by Joshua Dysart (writer), Alberto Ponticelli (art), Oscar Celestini (colors), and Clem Robins (letters)
The Story: Moses/Subject Nine meets up with Jack and they plan their next move at a CIA base camp.
What’s Good: This month sees Jack at his most lovable. It’s hard not to like the guy when he’s playing basketball with kids (and losing). We also get to see more of his chemistry with Moses, which has always been great. More than ever, there’s a barely concealed kind of affection and/or pity that Jack shows for his partner in crime. Never before has the name “Kemo Sabe” felt so heavy. It becomes a link for Jack to the Moses of old, an expression of tenderness, nostalgia, and regret.
Jack’s narration is similarly effective on an emotional level and, if this truly is the last we see of the character, a wonderful send-off. The narration sees Jack go against his nature, and his confusion over this. It takes an entire issue for Jack to figure out what’s wrong with him: he’s become a good Samaritan. It’s a really great evolution of the character and carries just a touch of redemption and a fleck of gold in the character’s heart. Seeing the character say farewell only made me all the sadder over Unknown Soldier’s fast approaching final issue.
Moses and Sera’s reunion is almost equally effective. Dysart makes it painfully clear just how far apart these two characters have grown over the course of the series, while also suggesting that there’s no happy ending possible for this relationship. It’s a tragic sequence that Dysart plays well; it’s as unfulfilling for the reader as it is for the characters, which I think is the point. Ponticelli also does a great job illustrating the crucial facial expressions and emotions.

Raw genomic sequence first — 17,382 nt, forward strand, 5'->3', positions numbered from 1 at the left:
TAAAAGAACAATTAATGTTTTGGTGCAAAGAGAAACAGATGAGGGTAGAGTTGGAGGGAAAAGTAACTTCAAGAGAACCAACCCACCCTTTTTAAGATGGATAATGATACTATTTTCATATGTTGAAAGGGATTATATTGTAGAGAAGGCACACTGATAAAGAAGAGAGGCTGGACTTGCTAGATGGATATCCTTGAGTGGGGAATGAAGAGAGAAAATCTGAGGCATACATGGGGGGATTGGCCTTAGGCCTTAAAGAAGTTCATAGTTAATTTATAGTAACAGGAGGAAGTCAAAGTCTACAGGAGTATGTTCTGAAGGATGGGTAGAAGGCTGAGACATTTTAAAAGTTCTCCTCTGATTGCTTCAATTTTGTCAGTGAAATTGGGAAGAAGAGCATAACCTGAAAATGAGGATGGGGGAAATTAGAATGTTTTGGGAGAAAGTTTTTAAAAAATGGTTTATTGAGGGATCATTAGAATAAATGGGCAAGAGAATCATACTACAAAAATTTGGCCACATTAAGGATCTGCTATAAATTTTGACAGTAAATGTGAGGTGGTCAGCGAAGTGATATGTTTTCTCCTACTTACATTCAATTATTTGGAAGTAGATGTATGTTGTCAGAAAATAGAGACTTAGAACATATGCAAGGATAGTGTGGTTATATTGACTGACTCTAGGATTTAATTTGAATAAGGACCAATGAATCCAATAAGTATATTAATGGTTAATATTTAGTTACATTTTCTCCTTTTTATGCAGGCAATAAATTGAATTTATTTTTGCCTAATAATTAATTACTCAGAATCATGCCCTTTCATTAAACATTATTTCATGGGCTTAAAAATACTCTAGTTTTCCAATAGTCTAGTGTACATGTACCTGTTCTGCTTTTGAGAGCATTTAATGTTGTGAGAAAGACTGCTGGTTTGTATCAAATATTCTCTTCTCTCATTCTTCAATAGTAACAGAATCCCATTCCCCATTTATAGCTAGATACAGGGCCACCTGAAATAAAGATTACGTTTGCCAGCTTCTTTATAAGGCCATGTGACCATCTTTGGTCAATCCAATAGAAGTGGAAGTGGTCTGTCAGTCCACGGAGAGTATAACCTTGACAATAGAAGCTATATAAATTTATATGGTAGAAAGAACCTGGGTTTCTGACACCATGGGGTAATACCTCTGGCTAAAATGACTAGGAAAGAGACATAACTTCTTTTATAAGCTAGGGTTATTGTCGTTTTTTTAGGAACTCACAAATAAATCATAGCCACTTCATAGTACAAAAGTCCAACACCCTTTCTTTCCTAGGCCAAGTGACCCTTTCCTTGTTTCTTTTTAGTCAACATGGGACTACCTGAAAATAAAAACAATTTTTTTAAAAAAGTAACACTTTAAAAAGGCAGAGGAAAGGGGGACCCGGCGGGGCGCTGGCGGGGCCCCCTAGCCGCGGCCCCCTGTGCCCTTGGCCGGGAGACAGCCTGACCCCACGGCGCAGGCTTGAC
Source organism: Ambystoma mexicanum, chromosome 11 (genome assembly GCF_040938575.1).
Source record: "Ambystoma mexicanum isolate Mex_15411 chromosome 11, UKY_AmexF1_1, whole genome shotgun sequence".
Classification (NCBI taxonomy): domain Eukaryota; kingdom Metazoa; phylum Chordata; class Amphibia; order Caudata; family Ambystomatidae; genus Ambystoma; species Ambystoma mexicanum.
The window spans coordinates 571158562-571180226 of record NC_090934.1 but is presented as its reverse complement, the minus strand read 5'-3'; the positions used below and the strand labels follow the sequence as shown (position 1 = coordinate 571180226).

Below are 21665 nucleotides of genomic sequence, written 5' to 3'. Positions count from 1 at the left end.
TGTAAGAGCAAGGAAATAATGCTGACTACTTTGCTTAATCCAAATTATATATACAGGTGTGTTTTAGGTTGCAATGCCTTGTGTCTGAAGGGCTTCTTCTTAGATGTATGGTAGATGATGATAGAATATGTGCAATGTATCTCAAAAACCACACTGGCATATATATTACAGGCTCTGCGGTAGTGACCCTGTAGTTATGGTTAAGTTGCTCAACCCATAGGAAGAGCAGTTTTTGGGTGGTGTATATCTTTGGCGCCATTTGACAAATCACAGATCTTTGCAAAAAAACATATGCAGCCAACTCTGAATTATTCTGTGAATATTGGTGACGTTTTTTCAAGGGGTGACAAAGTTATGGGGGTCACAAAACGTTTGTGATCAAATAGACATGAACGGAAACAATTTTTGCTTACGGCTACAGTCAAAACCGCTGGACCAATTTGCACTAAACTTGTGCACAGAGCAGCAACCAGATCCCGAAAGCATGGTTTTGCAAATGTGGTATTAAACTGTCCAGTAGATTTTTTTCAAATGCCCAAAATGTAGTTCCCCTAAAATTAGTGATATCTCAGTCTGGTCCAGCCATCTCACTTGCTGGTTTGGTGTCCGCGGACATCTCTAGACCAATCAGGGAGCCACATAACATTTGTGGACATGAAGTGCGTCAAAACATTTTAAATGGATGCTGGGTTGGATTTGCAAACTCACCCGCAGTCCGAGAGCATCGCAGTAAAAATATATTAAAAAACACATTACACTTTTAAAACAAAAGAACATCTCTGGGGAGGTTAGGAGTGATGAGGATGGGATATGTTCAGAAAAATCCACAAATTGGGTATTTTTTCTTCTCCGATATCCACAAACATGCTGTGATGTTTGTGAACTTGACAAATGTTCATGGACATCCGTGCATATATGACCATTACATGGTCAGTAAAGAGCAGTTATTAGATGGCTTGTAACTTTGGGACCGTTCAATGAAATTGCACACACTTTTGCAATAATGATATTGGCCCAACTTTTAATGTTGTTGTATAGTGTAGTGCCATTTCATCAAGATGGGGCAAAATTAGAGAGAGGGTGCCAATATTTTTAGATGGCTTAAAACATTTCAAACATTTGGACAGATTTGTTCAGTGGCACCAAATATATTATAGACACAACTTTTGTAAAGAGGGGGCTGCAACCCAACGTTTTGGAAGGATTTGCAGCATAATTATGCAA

What’s Not So Good: I can’t help but feel that most of this issue steered away from what has made Unknown Soldier such a great series. Instead of the focus on Uganda’s culture and current state and the analysis of Moses’ psyche, I feel we ended up getting something much simpler. With the Subject Nine voice’s having taken over, the schism in Mose’s mind is no longer much of a subject, or at least it’s a subject that’s significantly less engaging. Meanwhile, the rest of the issue ends up as little more than something of a spy/action thriller. There’s satellite uplinks, government agents, and military compounds and I ended up feeling like that the book was out of its element.
In the end, outside of Sera and Jack’s farewell scenes, we get an issue that’s surprisingly mediocre. Dysart’s vision of Uganda brought so much life to the book and when it takes a backseat, the book suddenly ends up feeling blander than usual. In reading this issue, I didn’t feel that I quite got what I normally expect out of Unknown Soldier, something I haven’t felt since somewhere in the book’s second arc, where again Dysart verged to heavily into spy thriller territory. It’s a part of the book, yes, but not its strong suit and unworthy of being the book’s sole tone and focus. Part of this may, of course, be due to the book’s cancellation. Certainly, it feels as though we’ve rushed to this point and, as a result, this transition to black ops bases and CIA operations feels all the more off-putting and sudden.
I also continue to regret Ponticelli’s regression to his original art style. There are times where I lamented his art’s occasionally crude and overly craggy style.
Conclusion: Not bad, but Unknown Soldier #23 ultimately doesn’t play to its strengths.